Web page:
They will return to Chamkani after dark the following night. I mentioned that most Americans inVietnam hunkered down at night. One of the team members responded, “we rule the night,” which reminded me of melody andwords from Billy Joel’s song, Goodnight Saigon: “We held the day in the palm of our hand. They ruled the night and the night seemed to last forever.”
Night vision binoculars have come a longway since the clunky, Vietnam-era Starlight scope. The ones used by the team are quite remarkable. Each member has his own pair. I tried them out last night. Both the binoculars and rifle scope converted pitch black to a surreal daylight with people and objects sharply defined.
Whether it is day or night, combat engagements in Iraq or Afghanistan typically are very lopsided affairs, assuming the enemy attacks us heads up or we have a clear target. All Americans knowthat. But too fewfully grasp howcritical it is to maintain and growour tactical advantages. Special ForcesAteam members are at the tip of the spear. For every frontline troop, there are dozens of military and civilian personnel that make their job easier, even possible. I think of the men and women I knowso well at Robins AFB daily doing different tasks that, combined with thework of so many others, gives us remarkable military superiority.
If theAteam ever needs additional combat power, we can quickly give it overwhelming, highly accurate force. Just three weeks before my visit, the team made contact with a Taliban force itwas pursuing based upon local tips. The enemywas high on a mountainside, far from any civilians. So the team employed air power after an exchange of small arms fire. Dozens upon dozens (the estimates range into the hundreds) of Taliban were killed orwounded. There were no friendly casualties.
No country in the history of the world has given itswar fighters such a leg up over the competition. The challenge for us is finding the right targets and using our force discreetly, minimizing collateral damage that can be so harmful to our effort. The Ateam’s medical mission builds good will and relationships that can lead to actionable intelligence. The village of Chamkani’s newschool, a very simple structure built courtesy of America, has the same effect.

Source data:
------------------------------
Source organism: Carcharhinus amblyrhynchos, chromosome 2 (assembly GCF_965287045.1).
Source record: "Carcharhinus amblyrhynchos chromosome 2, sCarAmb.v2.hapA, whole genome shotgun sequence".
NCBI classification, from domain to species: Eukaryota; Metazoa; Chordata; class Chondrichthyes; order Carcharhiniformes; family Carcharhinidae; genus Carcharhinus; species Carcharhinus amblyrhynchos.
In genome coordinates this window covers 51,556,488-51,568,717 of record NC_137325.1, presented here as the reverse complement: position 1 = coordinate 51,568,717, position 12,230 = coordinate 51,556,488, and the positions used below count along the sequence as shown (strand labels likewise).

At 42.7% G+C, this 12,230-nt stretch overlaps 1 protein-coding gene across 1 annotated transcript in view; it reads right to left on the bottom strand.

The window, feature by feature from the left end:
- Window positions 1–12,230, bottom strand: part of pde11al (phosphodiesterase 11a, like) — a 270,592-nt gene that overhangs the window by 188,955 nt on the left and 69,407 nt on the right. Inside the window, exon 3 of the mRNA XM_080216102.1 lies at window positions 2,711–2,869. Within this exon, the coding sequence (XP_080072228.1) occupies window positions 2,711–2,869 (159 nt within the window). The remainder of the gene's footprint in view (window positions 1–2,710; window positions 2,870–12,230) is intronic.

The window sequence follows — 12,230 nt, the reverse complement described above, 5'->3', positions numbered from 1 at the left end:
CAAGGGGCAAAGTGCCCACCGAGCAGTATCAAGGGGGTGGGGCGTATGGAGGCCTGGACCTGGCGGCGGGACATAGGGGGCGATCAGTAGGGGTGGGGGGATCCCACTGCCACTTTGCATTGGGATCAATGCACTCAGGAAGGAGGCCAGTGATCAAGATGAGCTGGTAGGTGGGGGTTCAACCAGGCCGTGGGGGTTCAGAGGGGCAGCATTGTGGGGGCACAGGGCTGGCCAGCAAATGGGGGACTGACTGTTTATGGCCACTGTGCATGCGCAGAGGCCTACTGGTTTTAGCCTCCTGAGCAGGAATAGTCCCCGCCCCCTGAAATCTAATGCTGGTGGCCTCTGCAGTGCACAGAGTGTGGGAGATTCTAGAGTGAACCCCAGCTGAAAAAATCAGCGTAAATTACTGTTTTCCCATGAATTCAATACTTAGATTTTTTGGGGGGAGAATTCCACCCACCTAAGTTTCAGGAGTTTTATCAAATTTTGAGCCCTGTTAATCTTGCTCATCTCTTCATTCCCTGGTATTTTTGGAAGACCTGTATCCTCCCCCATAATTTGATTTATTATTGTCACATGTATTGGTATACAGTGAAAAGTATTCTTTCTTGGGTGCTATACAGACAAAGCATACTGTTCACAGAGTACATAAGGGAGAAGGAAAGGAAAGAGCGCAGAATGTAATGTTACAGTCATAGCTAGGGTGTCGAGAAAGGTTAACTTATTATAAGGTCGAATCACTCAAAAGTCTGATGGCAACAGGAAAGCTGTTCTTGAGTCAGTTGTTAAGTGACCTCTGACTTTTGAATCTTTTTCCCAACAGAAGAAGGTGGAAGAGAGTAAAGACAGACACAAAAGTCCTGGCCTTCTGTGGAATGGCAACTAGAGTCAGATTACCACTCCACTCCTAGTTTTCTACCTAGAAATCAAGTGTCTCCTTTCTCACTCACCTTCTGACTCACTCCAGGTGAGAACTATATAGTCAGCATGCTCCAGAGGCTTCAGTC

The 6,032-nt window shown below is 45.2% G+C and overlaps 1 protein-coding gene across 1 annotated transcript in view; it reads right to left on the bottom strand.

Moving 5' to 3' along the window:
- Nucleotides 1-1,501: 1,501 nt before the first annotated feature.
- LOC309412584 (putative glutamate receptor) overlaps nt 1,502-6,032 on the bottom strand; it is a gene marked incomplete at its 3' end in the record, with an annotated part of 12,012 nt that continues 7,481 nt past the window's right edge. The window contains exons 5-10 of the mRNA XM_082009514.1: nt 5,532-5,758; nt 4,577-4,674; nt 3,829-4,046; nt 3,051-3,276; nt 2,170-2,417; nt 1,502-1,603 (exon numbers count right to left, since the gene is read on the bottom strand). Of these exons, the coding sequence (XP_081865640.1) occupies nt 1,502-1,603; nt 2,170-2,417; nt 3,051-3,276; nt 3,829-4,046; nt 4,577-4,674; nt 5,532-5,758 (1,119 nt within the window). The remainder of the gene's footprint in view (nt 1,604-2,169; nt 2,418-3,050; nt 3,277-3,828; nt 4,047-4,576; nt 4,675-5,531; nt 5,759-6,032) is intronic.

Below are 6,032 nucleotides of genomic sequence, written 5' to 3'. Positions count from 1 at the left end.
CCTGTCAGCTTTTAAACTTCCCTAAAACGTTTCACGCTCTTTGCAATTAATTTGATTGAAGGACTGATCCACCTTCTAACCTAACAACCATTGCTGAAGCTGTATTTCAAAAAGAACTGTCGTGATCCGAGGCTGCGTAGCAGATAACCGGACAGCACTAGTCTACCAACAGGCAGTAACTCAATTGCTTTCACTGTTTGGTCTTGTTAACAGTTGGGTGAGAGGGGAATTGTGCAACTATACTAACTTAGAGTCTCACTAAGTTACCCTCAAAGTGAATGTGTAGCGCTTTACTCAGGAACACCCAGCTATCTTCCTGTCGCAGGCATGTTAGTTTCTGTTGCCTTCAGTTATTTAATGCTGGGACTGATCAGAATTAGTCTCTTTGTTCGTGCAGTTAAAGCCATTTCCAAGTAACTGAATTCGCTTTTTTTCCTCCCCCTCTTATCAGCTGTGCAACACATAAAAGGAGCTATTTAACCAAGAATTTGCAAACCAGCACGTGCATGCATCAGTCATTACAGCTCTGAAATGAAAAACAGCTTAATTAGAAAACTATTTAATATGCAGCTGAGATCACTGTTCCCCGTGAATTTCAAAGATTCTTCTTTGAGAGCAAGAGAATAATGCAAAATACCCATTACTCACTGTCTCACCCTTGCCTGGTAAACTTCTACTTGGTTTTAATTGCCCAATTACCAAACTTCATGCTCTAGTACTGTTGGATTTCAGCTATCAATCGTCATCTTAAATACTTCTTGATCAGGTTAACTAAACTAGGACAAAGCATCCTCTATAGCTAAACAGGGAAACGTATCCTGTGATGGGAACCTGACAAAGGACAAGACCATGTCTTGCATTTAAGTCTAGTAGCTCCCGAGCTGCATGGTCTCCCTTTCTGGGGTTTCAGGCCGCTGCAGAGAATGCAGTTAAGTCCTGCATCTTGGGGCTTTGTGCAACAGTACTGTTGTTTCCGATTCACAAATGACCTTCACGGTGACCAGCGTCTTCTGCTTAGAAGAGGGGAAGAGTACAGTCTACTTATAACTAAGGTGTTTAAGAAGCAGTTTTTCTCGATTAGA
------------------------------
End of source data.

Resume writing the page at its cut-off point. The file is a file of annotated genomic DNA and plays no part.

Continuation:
American infantry units inVietnam typicallywould move in a company size formation (about one hundred twenty men) “poking around” to make enemy contact. Usually that contact came in the form of a booby trap or unseen snipers. TheAteam does little or no “poking around.” It will sometimes move to an area just to showan American presence. But most of its missions have specific objectives, either military or humanitarian. Once the target is identified by reliable intelligence, team members carefully plan an engagement. These kinetic missions are always executed in tandem with Afghan National Police, typically at night and often without a single shot fired.
Everything the team does is intelligently driven by intelligence. Good relationships with the indigenous population are critical to this effort. Special Forces teams typically rotate tour-after-tour to the same area, avoiding the learning curve posed by a newarea of operations and, most importantly, maintaining and renewing relationships with their friends in the local population. I’ve argued for a force-wide use of this model whenever and whereverwe face an insurgency.
We spend time on the shooting range zeroing in and testing different weapons, sniper rifles, M4s, a fifty caliber that tends to jam. Gun Doctor shows up with some of his men. He fires an 82mmrecoilless rife (a Russian anti-tank bazooka) with great accuracy. I shoot an AK47 with open sights and am surprised that I can hit metal silhouette targets at two, three and four hundred yards. Those shots are easy with the scoped, 7.62 caliber M24 sniper rifle.
Word has come that we will not get out again today. The team decides to delay its mission until tomorrow. It isn’t time sensitive and they do notwant to leave us alone on the firebase. I ask one team member if he’s relieved. He says “No. Missions don’t bother me. We don’t take chances.” Right. And I own a bridge in Brooklyn.